Left* arguments around queer liberation and the same-sex marriage movement:

Scot Nakagawa (03.25.13): Why I Support Same-Sex Marriage as a Civil Right, Not as a Strategy to Achieve Structural Change

Tamara K. Nopper (05.19.12): Beyond the Access Narrative: Marriage Politics, Austerity, Surveillance

Kate Bornstein (12.04.09): Open Letter to LGBT Leaders Who Are Pushing Marriage Equality

Mattilda Bernstein Sycamore (11.02.09): Why Gay Marriage IS the End of the World (or the queer world, at least)

Yasmin (07.06.09): Legalize Gay, Or: So You Think You’re Illegal?

Dean Spade & Crag Willse: I Still Think Marriage is the Wrong Goal


Hear from Dean Spade, Kenyon Farrow and Mattilda Bernstein Sycamore in Queer Voices: Beyond The Queer Mainstream – Beyond Gay Marriage and the Mainstream Gay Movement:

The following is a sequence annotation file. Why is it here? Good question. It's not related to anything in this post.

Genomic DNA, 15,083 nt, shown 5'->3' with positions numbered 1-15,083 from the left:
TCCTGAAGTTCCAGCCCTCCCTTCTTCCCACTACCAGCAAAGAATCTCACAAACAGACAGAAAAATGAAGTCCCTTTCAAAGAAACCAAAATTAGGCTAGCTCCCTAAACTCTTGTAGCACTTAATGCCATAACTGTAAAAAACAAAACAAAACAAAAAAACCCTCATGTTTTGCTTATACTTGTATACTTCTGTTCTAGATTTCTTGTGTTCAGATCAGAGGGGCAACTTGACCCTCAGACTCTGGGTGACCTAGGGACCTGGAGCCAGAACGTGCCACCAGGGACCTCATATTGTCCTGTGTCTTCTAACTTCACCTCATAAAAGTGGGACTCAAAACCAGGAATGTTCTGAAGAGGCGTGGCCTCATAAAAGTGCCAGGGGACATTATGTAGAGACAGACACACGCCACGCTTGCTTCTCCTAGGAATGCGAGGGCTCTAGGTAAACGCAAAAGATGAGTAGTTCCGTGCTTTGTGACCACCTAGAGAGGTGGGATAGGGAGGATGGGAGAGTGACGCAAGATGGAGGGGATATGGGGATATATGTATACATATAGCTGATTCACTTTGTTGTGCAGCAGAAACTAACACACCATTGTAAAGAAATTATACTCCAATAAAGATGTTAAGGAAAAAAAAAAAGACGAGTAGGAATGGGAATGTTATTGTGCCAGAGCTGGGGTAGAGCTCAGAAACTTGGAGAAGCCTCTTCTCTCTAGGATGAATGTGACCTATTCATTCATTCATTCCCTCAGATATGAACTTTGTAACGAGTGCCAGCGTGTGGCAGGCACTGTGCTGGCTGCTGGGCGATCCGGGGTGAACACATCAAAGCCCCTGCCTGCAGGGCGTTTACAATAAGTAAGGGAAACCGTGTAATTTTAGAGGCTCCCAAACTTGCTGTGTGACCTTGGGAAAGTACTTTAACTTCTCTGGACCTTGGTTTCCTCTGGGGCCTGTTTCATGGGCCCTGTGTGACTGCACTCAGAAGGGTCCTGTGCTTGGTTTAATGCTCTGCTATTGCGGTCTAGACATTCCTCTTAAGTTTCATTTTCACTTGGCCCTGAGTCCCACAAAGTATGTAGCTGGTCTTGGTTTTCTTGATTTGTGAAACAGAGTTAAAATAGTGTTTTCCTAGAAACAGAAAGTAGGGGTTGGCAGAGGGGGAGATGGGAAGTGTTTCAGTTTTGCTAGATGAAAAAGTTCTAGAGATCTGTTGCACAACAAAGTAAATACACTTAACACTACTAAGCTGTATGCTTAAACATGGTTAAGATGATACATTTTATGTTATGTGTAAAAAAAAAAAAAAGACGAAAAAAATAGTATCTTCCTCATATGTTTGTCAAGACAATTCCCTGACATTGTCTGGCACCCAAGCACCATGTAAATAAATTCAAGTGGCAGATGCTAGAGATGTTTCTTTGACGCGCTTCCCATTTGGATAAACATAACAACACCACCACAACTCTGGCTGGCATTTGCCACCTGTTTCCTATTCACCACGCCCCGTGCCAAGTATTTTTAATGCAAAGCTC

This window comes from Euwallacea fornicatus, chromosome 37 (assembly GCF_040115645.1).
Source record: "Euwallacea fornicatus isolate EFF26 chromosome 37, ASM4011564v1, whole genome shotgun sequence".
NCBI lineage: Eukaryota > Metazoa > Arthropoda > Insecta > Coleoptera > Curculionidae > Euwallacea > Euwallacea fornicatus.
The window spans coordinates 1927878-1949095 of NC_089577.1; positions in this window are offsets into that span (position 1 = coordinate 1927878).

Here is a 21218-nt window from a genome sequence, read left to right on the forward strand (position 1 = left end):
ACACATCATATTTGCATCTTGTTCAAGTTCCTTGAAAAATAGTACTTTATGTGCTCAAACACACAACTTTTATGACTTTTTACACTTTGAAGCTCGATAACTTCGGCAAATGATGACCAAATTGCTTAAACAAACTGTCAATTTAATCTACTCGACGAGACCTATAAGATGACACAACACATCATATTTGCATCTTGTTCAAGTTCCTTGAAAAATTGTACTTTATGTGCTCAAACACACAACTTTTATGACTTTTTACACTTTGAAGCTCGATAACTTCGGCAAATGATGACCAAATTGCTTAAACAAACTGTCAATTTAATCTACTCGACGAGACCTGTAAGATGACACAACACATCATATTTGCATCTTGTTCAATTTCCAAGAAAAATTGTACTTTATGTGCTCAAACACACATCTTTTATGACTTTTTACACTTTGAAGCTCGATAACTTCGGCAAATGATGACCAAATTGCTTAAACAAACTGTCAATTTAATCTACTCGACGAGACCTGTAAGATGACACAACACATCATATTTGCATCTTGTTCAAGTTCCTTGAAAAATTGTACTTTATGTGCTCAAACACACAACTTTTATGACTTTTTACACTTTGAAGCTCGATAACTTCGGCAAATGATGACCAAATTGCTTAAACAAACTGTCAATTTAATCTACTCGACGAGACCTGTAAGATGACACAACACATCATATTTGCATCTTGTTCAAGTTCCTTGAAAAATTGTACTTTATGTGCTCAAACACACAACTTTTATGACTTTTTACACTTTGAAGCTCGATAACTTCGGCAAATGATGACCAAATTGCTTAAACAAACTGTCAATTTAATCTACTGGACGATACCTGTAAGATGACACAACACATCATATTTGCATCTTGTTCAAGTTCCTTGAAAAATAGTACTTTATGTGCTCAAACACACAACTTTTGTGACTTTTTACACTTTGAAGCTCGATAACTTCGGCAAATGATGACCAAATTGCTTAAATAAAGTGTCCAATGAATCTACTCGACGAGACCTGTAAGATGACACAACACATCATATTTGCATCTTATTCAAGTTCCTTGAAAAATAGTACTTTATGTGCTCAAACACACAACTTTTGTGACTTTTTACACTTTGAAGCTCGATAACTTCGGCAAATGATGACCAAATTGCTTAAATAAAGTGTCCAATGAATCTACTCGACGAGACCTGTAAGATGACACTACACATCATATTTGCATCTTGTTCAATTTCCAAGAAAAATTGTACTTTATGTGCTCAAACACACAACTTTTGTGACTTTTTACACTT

Assimilation Not Liberation!

I seek to be free, not another consumerist cog in the white imperialistic power structure.

Whose Day? Our Day!

In Uncategorized on April 30, 2013 at 10:30 PM

It’s May Day, or International Worker’s Solidarity Day. If you are reading this in the U.S. and are currently employed, you’re likely not observing this historical day due to some forfeiture by the corporate state. Instead, if you’re “off” today, it is likely because you called in sick, used a personal day, lied to your boss, etc., all of which are ploys and tactics to get around your typical work-slave drudgery.